Welcome back to the course! Congrats again on starting your journey towards becoming debt-free. In the last assignment, you learned how to Fill your Envelopes and how to record your real-life debt payments in Goodbudget.
If you’ve already made your payment, that’s awesome! We hope that was an exciting experience for you. If you’re still gearing up to make your payment, that’s great too! Remember to lean on someone you trust if you’re feeling nervous.
In today’s assignment, you’ll briefly look ahead at some possible money goals you might consider once you’re debt-free, as well as transition into the Reflection segment of the course.
Before we get into it, here’s a recap of where you are on your debt journey.
You’ve made a lot of progress since the start of the course! What you’ve accomplished in such a short amount of time is no small feat, and we hope you feel energized and motivated to keep crushing your debt.
And once your debt is paid off, consider using that snowball payment you no longer need for debt payoff to save up for other things that are important to you, like retirement, a vacation, or something else! If your emergency fund needs some bulking up (more on that below!), consider making that your primary goal.
But for the rest of the course, we’ll be taking a deeper dive into debt and its impact on our society and ourselves. Doing this reflective work will help you stick with your debt payoff plan, even when you might face uncertainty. We’ll also discuss some practical concepts, like why we should expect setbacks on our debt payoff journeys, and, in today’s reflection, why it’s important to consider our emergency fund when starting a debt payoff journey. We hope you’ll stick around!
In today’s reflection, we’ll be talking about the concept of ‘enough.’ Both the practical nature of making sure there’s enough (in the form of an emergency fund), but also the emotional aspects of feeling like you have enough.
Emergency funds: Having enough, practically speaking
Having an emergency fund available to you while you’re paying down debt is definitely recommended! But what’s not so clear is exactly how much that fund should be.
“The debt plan I was following recommended folks set aside $1000 in an emergency fund in case you need it throughout your debt snowball payoff plan. I was surprised and scared because $1000 isn’t really that much in the area where I live. That wouldn’t even cover one month of expenses for me!”
Sounds like Karisa was concerned that she wouldn’t have enough to cover an emergency if one were to arise while she was paying down debt. And that’s a valid concern! (In a future assignment, we’ll talk about setbacks and the fact that we’ll all probably experience at least one during the course of our debt payoff journeys.)
In order for Karisa to feel prepared for a potential setback, she decided to set aside a larger sum of money that was closer to one-month’s worth of expenses.
When considering what your emergency fund might look like while you’re paying down debt, consider a couple of things:
- How many dependents you have
- How stable your income is
- Whether you own a home or rent
While this isn’t an exhaustive list of all the things you might take into consideration for an emergency fund, it’s a good starting place.
When Karisa was paying down debt, she was a single woman who didn’t have any dependents and rented an apartment. Because of that, she felt comfortable with an emergency fund that was closer to one-month’s worth of expenses. She might have considered setting aside more if she had kids or relatives that were relying on her financially, or if she owned a home.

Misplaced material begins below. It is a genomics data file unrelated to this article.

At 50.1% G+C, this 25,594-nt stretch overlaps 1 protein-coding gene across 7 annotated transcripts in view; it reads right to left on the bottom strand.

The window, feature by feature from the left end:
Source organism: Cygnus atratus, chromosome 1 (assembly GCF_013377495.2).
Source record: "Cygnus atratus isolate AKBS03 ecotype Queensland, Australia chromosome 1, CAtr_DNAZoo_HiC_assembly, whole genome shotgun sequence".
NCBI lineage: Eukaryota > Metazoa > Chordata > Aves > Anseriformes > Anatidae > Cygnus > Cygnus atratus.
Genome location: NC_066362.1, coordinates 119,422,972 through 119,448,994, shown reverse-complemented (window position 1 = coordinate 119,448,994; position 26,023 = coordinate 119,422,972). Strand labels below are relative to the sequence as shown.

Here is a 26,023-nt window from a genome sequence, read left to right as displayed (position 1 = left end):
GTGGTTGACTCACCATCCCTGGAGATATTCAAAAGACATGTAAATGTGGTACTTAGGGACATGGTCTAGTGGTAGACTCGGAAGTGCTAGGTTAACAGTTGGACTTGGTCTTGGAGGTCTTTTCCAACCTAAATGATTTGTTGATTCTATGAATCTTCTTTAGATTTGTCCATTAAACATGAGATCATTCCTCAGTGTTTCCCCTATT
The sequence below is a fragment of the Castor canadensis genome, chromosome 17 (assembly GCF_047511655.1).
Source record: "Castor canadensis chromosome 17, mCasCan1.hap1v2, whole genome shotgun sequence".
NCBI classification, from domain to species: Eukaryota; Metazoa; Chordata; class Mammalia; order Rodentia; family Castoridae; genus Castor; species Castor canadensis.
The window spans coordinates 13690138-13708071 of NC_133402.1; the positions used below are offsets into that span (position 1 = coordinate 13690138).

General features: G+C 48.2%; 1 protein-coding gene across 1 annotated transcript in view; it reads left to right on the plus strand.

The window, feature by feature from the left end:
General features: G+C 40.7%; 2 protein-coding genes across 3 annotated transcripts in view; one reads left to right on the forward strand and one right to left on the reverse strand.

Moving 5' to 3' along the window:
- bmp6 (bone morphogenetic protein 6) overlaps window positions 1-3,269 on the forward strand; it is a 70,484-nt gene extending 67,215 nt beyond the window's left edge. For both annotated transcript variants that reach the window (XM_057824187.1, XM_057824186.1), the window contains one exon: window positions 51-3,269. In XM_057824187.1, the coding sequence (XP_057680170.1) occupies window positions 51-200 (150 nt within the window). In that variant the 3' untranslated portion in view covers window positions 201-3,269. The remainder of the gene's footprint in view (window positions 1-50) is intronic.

The feeling of having enough
Deciding what’s enough for day-to-day life or for potential emergencies is one thing, but actually feeling like you have enough is another.
Even though Karisa decided to increase her emergency fund from the recommended $1000 to about one-month’s worth of expenses, she admitted that she still didn’t quite feel like that was enough. Emotionally she felt like she was still lacking.
She said, “Nothing ever felt like enough. Before I started my debt journey, in my head, I was just going to keep stashing money aside forever. And I think that if you don’t have a clear-cut reason why you’re saving (or not saving), then you’ll never feel like you’ll have enough.”
It sounds like what Karisa was getting at is that “saving” for the sake of saving was sort of a double-edged sword for her. Sure, it was good to have a cushion, but without knowing what that cushion was for, it was likely that she would have just kept setting money aside forever and kept worrying that the increasing pile of cash was still not enough to meet her undefined needs. Instead, having a specific money goal and a cap on her savings helped her understand what her savings were actually for and to be okay with what she had and feel like she had enough. Then she could use her extra income to do other things, like pay down debt.
This also points to our tendency as humans to hoard our resources. As Karisa mentioned, she might have continued saving — and worrying — forever. That desire to hoard and have as much as possible is related to the same set of values and attitudes that helped her get into debt in the first place. Because when we don’t feel like we have enough, it’s easy to keep saving, or more likely, buying things we don’t really need, like Karisa did.
Sometimes, there really isn’t enough to go around. But if you’re like Karisa and do have some wiggle room, understanding what “enough” means to you can help you focus your resources toward your money goals.
We want to hear from you! What about Karisa’s journey do you relate with? What does it mean to you to have enough? Has your understanding of ‘enough’ changed since you started paying down debt?